Wednesday, December 30, 2009

Nikko's Shrines

For foreigners visiting 'heritage' monuments in Japan there ought to be a caveat - "Keep your expectations low; actual sites may be substantially different from the calender pictures you may have seen!".

Perhaps my opinions have been coloured by monuments and temples in India, but in Japan there does seem to an inverse relationship between hype and reality . In 2007, I had gone to see the famous temples of Kyoto loaded with maps and guidebooks. The golden pavilion at Kinkaku-ji had turned out to be an ornate, gilded house sitting by a little pond and the 'silver pavilion', Ginkaku-ji was just one of the many cottage set amidst a pretty little garden. At the same time, the unglamorous Todaiji temple at Nara not only had an imposing presence but also the calm, meditative atmosphere one expects to see in a grand place of worship.

It was deja vu at Nikko. The temples - most of them 'National Treasures' that had been created between 1600-1800 AD to deify military dictators (Shoguns), were just over-decorated, modest-sized buildings, set on a nice hillside.

We had reached Nikko using the private Tobu line from Asakusa, Tokyo. The "Heritage Bus-Pass" (Yen 1200) we picked at Tobu-Nikko station dropped us at Omotesando, from where a short uphill walk brought us in front of the Rinno-ji Buddhist temple. A flight of stone steps takes you to the temple entrance and another set of stairs brings you below the ground level from where you look up to see three large gold-lacquered images eyeing you - Kannon (goddess of mercy & compassion), Senju (1000-armed Kannon) and Amida Nyorai.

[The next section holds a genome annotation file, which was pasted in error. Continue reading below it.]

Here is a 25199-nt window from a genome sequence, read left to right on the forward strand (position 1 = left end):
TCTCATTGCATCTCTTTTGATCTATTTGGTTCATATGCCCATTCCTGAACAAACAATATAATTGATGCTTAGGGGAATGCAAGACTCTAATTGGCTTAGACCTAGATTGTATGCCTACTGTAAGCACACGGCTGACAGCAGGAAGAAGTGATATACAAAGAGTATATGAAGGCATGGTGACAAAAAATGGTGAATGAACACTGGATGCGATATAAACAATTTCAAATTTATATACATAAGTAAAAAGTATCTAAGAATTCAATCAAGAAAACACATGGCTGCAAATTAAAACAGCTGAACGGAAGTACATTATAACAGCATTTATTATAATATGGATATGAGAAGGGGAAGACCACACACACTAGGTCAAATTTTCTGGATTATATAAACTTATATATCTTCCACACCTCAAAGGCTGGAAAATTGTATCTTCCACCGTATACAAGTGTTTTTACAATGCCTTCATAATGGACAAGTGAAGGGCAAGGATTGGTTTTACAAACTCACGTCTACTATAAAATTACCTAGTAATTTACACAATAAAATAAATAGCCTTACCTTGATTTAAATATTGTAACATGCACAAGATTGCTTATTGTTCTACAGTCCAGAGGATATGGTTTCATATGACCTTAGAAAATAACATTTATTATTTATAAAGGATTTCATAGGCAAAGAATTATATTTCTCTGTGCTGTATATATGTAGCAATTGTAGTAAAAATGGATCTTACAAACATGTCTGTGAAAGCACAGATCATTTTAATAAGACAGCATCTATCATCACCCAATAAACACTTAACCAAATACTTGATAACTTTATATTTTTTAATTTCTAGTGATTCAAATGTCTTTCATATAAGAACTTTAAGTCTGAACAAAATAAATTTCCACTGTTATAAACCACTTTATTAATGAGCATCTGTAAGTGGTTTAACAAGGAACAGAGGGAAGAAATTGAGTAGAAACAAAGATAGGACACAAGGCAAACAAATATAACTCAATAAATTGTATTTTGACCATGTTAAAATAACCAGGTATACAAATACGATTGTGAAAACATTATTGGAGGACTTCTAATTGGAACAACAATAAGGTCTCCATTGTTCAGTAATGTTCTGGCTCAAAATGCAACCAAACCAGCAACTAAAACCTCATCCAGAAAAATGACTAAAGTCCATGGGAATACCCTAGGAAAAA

Further up the slope from Rinno-ji is the Tosho-gu Shinto shrine, built to deify Tokugawa Iyeyasu (1543-1616), a military leader was largely responsible for unifying the warring fiefs of Japan. Apparently it took 15,000 artisans two years to finish the construction. But somehow the whole place looked garish and loud compared to Taiyuin-byo which enshrines Iyeyasu's grandson, Iemitsu(1604-51). I loved Taiyuin's quieter setting amidst towering cedars; the little cobbled courtyard where a square patch of melted snow betrayed the presence of a underground pump; and the cool wooded steps leading to a fragrant prayer chamber that had a calm meditative 'presence'.
In India grand sites sit in a sea of mediocrity - to reach Taj Mahal in Agra or the magnificent temples of South India, you have to wade through noisy, ugly & chaotic urban debris. In Japan it seems to be just the opposite - you glide through a super-efficient transportation system, forested mountains, neat stations & streets, and walk past magnificent old trees to see places that are, well, perhaps not worth the trouble.


Portraits of Nikko painted by the Russian painter, Vasily Vereshchagin (1842-1904):

"Entrance to a Temple in Nikko" (oil on canvas)
"Shinto Temple in Nikko" (oil on canvas)

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